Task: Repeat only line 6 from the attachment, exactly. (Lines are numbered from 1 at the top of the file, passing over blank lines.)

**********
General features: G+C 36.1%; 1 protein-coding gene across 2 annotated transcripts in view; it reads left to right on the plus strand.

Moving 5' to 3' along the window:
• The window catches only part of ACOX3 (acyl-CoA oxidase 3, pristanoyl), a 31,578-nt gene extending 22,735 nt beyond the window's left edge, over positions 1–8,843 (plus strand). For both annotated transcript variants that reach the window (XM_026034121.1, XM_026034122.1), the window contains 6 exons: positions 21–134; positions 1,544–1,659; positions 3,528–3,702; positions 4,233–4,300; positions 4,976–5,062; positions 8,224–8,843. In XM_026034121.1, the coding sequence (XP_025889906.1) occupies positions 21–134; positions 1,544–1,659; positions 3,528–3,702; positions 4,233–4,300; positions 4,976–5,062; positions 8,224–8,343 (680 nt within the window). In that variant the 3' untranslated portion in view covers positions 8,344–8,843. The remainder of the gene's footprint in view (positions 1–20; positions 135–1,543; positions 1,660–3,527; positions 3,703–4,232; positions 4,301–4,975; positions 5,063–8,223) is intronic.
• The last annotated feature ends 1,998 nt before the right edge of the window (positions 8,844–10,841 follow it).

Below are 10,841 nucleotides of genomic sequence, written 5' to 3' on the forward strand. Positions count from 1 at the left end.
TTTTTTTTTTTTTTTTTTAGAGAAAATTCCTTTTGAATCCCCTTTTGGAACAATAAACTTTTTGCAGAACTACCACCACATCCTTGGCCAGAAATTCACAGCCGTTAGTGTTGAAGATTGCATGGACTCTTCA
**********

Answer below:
TTTTTTTTTTTTTTTTTTAGAGAAAATTCCTTTTGAATCCCCTTTTGGAACAATAAACTTTTTGCAGAACTACCACCACATCCTTGGCCAGAAATTCACAGCCGTTAGTGTTGAAGATTGCATGGACTCTTCA